"J. A. Jungmann, one of the truly great liturgists of our time, defined the liturgy of his day, such as it could be understood in the light of historical research, as a 'liturgy which is the fruit of development' . . . What happened after the Council was something else entirely: in the place of the liturgy as the fruit of development came fabricated liturgy. We abandoned the organic, living process of growth and development over centuries and replaced it, as in a manufacturing process, with a fabrication, a banal on-the-spot product (produit banal de l'instant). [Introduction by Cardinal Ratzinger to La Reforme Liturgique en question (Le-Barroux: Editions Sainte-Madeleine), 1992, pp. 7-8.]


77 posted on 10/14/2005 10:37:38 AM PDT by GF.Regis (Miserere mei)
[ Post Reply | Private Reply | To 62 | View Replies]

To: murphE
No one participated more fully in the Holy Sacrifice than Our Blessed Mother, and "all" she did was remain silent at the foot of the cross.

Very well put...

78 posted on 10/14/2005 10:43:00 AM PDT by Pyro7480 (Blessed Pius IX, pray for us!)
[ Post Reply | Private Reply | To 76 | View Replies]

To: B Knotts
How do we know there wouldn't be more converts with the more ancient liturgy?

The following excerpt is from the presentation delivered by H.E. Most. Rev. George Cosmas Zumaire LUNGU, Bishop of Chipata (ZAMBIA)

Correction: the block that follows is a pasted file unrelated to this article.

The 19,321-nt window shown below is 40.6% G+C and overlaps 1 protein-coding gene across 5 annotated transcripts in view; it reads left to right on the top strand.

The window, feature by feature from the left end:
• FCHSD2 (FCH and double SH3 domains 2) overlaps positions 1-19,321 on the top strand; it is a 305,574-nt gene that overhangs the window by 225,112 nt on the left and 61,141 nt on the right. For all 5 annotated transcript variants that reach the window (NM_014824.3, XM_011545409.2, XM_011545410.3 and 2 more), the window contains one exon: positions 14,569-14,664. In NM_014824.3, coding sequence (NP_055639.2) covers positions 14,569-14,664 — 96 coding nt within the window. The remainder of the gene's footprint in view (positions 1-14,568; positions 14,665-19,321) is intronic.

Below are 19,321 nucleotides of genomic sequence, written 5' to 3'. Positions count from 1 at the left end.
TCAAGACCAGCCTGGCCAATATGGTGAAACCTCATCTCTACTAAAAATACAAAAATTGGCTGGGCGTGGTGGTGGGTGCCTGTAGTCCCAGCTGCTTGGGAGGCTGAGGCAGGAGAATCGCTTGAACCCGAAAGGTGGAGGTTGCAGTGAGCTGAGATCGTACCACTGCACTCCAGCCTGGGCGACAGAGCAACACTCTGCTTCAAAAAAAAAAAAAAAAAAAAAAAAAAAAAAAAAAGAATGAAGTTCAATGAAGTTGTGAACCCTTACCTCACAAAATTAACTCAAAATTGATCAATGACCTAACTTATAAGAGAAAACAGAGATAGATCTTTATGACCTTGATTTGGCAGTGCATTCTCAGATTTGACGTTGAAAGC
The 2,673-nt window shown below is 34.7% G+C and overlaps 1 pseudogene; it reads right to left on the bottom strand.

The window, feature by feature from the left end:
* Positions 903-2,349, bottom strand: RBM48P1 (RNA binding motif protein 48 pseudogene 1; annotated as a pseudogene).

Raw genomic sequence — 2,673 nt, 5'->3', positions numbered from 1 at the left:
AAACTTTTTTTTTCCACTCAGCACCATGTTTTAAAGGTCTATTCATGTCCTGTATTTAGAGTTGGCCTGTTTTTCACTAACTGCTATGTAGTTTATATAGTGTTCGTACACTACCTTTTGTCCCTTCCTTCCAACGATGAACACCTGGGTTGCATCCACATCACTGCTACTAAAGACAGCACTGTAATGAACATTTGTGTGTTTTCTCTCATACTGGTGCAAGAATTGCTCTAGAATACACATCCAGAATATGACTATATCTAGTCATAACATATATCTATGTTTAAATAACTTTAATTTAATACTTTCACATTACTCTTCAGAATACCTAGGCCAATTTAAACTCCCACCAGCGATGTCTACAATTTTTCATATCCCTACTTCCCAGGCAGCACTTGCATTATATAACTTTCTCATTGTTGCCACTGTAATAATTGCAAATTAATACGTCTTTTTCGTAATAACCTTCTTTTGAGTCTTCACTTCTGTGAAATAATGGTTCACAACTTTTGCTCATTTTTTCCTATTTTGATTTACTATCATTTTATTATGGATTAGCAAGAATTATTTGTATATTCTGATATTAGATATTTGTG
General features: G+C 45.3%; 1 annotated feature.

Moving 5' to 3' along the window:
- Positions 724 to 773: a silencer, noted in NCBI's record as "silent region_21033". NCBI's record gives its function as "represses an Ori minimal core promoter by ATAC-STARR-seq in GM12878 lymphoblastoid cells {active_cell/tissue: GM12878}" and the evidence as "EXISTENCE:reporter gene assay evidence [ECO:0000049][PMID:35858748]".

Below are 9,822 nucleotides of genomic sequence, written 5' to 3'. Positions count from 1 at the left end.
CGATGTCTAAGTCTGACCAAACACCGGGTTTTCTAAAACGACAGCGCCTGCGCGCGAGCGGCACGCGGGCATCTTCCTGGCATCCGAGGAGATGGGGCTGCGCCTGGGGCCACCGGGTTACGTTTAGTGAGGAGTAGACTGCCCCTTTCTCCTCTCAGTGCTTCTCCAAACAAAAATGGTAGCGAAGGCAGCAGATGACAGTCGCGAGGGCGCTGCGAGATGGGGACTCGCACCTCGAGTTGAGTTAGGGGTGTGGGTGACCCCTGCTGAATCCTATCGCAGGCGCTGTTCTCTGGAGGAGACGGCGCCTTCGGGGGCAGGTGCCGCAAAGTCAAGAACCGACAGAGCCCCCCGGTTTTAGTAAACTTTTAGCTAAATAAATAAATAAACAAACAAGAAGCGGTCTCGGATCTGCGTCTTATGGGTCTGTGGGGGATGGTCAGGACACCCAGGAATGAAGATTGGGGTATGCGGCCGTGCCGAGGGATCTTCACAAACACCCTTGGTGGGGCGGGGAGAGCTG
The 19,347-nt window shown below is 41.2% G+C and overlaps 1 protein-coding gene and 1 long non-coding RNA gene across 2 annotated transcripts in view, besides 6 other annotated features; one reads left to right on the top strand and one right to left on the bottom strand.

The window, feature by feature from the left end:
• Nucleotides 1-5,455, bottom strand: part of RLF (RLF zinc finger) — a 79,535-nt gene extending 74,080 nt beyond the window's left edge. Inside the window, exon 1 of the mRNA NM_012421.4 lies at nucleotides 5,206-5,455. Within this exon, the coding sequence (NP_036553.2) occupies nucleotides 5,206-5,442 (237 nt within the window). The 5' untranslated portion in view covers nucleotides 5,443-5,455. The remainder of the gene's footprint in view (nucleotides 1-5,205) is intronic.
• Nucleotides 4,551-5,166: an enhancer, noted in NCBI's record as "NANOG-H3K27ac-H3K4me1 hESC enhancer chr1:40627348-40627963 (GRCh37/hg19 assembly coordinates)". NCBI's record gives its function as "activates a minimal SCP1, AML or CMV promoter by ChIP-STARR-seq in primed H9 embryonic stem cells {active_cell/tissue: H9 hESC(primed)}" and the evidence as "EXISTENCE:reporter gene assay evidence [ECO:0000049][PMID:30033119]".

"Still on the topic on participation of the laity, and this time through music, songs (art.61) and the use of Latin (at international meetings)(art.62), my impression about these articles is that they do not seem to reflect contributions from some mission countries like Zambia. I find this part of the document to be over-optimistic about the organ, Gregorian chant and even the use of Latin at international meetings in an attempt to meet the needs of the people of all time and places. My proposal is that we should not go back to making these instruments of worship universal. Our consideration of our cultural items should not be in comparison to, or in relation to either the organ, Gregorian chant or Latin, although they could still be treated as options for those who find them helpful. Communication and participation is vital in every liturgical celebration including the Eucharistic celebration. Our hope lies in the future and not in the past."

SYNOD OF BISHOPS - 10OCT05 - Participation of the Laity (with music)

Granted, this is only one bishop's presentation but I have read through those delivered by many of the bishops and not one of them suggested a return to the TLM.

79 posted on 10/14/2005 10:56:14 AM PDT by NYer (ôSocialism is the religion people get when they lose their religion")
[ Post Reply | Private Reply | To 61 | View Replies]

To: mike182d; marshmallow
Be careful. If you believe certain folks on this site, Jesus spoke Latin.